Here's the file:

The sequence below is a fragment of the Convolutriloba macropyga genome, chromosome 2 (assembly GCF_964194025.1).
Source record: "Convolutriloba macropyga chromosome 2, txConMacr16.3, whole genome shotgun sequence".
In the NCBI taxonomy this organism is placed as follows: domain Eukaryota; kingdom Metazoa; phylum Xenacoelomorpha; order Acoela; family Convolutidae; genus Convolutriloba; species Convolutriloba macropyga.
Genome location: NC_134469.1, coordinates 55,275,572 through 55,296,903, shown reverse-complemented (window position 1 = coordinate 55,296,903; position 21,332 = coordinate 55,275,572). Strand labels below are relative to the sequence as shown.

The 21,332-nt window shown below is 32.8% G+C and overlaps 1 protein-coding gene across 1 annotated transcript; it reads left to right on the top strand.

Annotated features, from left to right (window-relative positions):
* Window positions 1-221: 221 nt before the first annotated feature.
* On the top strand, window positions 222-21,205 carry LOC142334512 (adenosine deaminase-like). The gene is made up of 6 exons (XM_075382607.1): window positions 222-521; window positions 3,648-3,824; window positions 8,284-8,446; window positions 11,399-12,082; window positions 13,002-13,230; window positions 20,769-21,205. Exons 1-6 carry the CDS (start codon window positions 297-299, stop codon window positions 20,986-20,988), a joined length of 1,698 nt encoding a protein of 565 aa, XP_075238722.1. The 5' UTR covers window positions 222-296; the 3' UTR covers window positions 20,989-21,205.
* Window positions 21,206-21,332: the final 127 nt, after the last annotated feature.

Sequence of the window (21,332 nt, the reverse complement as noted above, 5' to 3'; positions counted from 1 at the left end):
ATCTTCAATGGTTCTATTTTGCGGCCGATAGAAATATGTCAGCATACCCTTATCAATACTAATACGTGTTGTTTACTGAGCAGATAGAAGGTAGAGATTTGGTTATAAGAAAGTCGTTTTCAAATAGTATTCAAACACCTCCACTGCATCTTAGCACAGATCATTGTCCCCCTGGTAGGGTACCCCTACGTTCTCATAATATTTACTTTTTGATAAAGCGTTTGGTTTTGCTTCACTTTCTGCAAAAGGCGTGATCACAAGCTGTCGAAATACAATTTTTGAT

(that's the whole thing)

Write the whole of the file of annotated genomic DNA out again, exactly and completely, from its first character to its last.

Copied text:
The sequence below is a fragment of the Convolutriloba macropyga genome, chromosome 2 (assembly GCF_964194025.1).
Source record: "Convolutriloba macropyga chromosome 2, txConMacr16.3, whole genome shotgun sequence".
In the NCBI taxonomy this organism is placed as follows: domain Eukaryota; kingdom Metazoa; phylum Xenacoelomorpha; order Acoela; family Convolutidae; genus Convolutriloba; species Convolutriloba macropyga.
Genome location: NC_134469.1, coordinates 55,275,572 through 55,296,903, shown reverse-complemented (window position 1 = coordinate 55,296,903; position 21,332 = coordinate 55,275,572). Strand labels below are relative to the sequence as shown.

The 21,332-nt window shown below is 32.8% G+C and overlaps 1 protein-coding gene across 1 annotated transcript; it reads left to right on the top strand.

Annotated features, from left to right (window-relative positions):
* Window positions 1-221: 221 nt before the first annotated feature.
* On the top strand, window positions 222-21,205 carry LOC142334512 (adenosine deaminase-like). The gene is made up of 6 exons (XM_075382607.1): window positions 222-521; window positions 3,648-3,824; window positions 8,284-8,446; window positions 11,399-12,082; window positions 13,002-13,230; window positions 20,769-21,205. Exons 1-6 carry the CDS (start codon window positions 297-299, stop codon window positions 20,986-20,988), a joined length of 1,698 nt encoding a protein of 565 aa, XP_075238722.1. The 5' UTR covers window positions 222-296; the 3' UTR covers window positions 20,989-21,205.
* Window positions 21,206-21,332: the final 127 nt, after the last annotated feature.

Sequence of the window (21,332 nt, the reverse complement as noted above, 5' to 3'; positions counted from 1 at the left end):
ATCTTCAATGGTTCTATTTTGCGGCCGATAGAAATATGTCAGCATACCCTTATCAATACTAATACGTGTTGTTTACTGAGCAGATAGAAGGTAGAGATTTGGTTATAAGAAAGTCGTTTTCAAATAGTATTCAAACACCTCCACTGCATCTTAGCACAGATCATTGTCCCCCTGGTAGGGTACCCCTACGTTCTCATAATATTTACTTTTTGATAAAGCGTTTGGTTTTGCTTCACTTTCTGCAAAAGGCGTGATCACAAGCTGTCGAAATACAATTTTTGAT